We also visited the official opening of the Cooperative Learning and Service Farm project that will unite 1,100 members, the largest co-op union in the Ukraine. Together with local governments, Danone, SOCODEVI, CIDA, Community Wellbeing/Heifer Ukraine lives are being transformed in ways never thought possible. The learning center will enable local small shareholder farmers’ access to modern milk production and animal breeding methods. Local families will have increased income, improved services, social changes in local governance and increased nutrition. Collectively the project will revive the small shareholder farm development in this region.

Tea cooperative in Ukraine.

Finally, we also visited an herbal tea cooperative in the Carpathian region. The marketer in me left feeling inspired. The small shareholder farmers in this region have united to develop a marketing plan for their products – the Carpathian brand. It is certified by private standards as “natural,” and they have developed a brand strategy and plan for distribution. This group of small shareholder farmers who make apple juice, honey, cheese, milk products, tea, etc. are so proud of the products they have created, they want to collectively brand them and sell them around the world. They have built community trust, improved nutrition, improved income and assets for local families, and now they are interested in building it for the longer term. And it started with placements of animals and training. It gave them hope and a dream.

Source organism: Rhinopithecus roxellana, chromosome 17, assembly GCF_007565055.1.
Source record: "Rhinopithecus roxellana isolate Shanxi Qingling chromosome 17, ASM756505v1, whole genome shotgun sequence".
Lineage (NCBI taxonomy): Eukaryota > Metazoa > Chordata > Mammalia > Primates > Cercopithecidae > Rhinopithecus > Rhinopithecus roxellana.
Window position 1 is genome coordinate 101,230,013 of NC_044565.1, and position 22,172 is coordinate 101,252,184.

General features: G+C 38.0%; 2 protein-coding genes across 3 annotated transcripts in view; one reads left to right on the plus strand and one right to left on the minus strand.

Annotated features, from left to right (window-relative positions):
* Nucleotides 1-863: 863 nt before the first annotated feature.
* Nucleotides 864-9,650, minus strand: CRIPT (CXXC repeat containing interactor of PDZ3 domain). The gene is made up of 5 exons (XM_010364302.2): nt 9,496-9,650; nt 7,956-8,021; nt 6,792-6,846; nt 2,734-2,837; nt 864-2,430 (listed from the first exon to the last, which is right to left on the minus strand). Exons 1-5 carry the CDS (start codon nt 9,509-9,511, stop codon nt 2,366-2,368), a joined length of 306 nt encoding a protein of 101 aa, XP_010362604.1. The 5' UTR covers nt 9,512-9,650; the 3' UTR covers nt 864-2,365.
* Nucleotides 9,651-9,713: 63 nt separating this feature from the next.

All of these projects are enabling innovation and change. These methods are then shared amongst communities, and small shareholder farmers are uniting to make change. Heifer International is providing livestock and training as part of these efforts, and it is working.

These projects also represent the spirit and resiliency of this country. The priorities are changing. Communities are uniting. They are not only feeding their families, but also supplying local schools, orphanages and preschools. This changes the landscape of a country. The fabric of Ukraine is rich with soil and agricultural potential. Heifer International, along with many other global and local partners, is creating change in these communities; enabling the Passing on the Gift of potatoes, or seedlings, or knowledge, or skills, or livestock. It is an exciting time.

I have had the good fortune of spending time now with our teams in Peru and Ukraine. I feel blessed to witness the amazing work and transformational change that is occurring around the globe to end hunger and poverty.

Author

Brooke Edwards

Brooke Edwards is from Little Rock, Arkansas, and started working at Heifer International in 2009 as a writer. She has a master's in social work and a bachelor's degree in psychology. She is married, a mother of two, and a wannabe urban farmer, raising her own chickens and killing most of her vegetable crops.